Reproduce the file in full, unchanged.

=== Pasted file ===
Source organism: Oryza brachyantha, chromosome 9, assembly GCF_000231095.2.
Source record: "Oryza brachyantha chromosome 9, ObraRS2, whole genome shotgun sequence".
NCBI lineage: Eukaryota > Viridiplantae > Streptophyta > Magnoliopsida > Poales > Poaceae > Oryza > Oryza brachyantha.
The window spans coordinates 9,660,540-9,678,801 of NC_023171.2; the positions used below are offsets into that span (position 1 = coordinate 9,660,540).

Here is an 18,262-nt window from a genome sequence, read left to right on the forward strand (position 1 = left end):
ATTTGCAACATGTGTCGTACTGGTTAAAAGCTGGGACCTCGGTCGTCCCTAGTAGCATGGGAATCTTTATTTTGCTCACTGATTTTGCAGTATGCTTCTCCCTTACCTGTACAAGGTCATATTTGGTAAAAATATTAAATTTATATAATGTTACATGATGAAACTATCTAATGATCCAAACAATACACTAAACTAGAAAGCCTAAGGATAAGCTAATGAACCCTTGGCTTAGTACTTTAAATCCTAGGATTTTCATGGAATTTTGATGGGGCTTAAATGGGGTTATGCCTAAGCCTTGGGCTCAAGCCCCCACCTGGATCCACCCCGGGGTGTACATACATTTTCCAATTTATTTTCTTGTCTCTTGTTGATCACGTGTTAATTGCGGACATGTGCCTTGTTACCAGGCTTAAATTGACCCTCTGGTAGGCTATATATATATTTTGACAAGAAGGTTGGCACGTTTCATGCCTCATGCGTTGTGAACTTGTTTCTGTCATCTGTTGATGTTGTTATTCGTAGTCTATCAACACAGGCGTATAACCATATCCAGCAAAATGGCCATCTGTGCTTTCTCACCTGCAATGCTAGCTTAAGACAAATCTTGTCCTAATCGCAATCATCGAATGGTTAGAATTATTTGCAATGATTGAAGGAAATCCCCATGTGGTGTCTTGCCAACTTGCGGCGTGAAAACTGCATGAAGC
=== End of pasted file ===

Source organism: Oryza brachyantha, chromosome 9, assembly GCF_000231095.2.
Source record: "Oryza brachyantha chromosome 9, ObraRS2, whole genome shotgun sequence".
NCBI lineage: Eukaryota > Viridiplantae > Streptophyta > Magnoliopsida > Poales > Poaceae > Oryza > Oryza brachyantha.
The window spans coordinates 9,660,540-9,678,801 of NC_023171.2; the positions used below are offsets into that span (position 1 = coordinate 9,660,540).

Here is an 18,262-nt window from a genome sequence, read left to right on the forward strand (position 1 = left end):
ATTTGCAACATGTGTCGTACTGGTTAAAAGCTGGGACCTCGGTCGTCCCTAGTAGCATGGGAATCTTTATTTTGCTCACTGATTTTGCAGTATGCTTCTCCCTTACCTGTACAAGGTCATATTTGGTAAAAATATTAAATTTATATAATGTTACATGATGAAACTATCTAATGATCCAAACAATACACTAAACTAGAAAGCCTAAGGATAAGCTAATGAACCCTTGGCTTAGTACTTTAAATCCTAGGATTTTCATGGAATTTTGATGGGGCTTAAATGGGGTTATGCCTAAGCCTTGGGCTCAAGCCCCCACCTGGATCCACCCCGGGGTGTACATACATTTTCCAATTTATTTTCTTGTCTCTTGTTGATCACGTGTTAATTGCGGACATGTGCCTTGTTACCAGGCTTAAATTGACCCTCTGGTAGGCTATATATATATTTTGACAAGAAGGTTGGCACGTTTCATGCCTCATGCGTTGTGAACTTGTTTCTGTCATCTGTTGATGTTGTTATTCGTAGTCTATCAACACAGGCGTATAACCATATCCAGCAAAATGGCCATCTGTGCTTTCTCACCTGCAATGCTAGCTTAAGACAAATCTTGTCCTAATCGCAATCATCGAATGGTTAGAATTATTTGCAATGATTGAAGGAAATCCCCATGTGGTGTCTTGCCAACTTGCGGCGTGAAAACTGCATGAAGC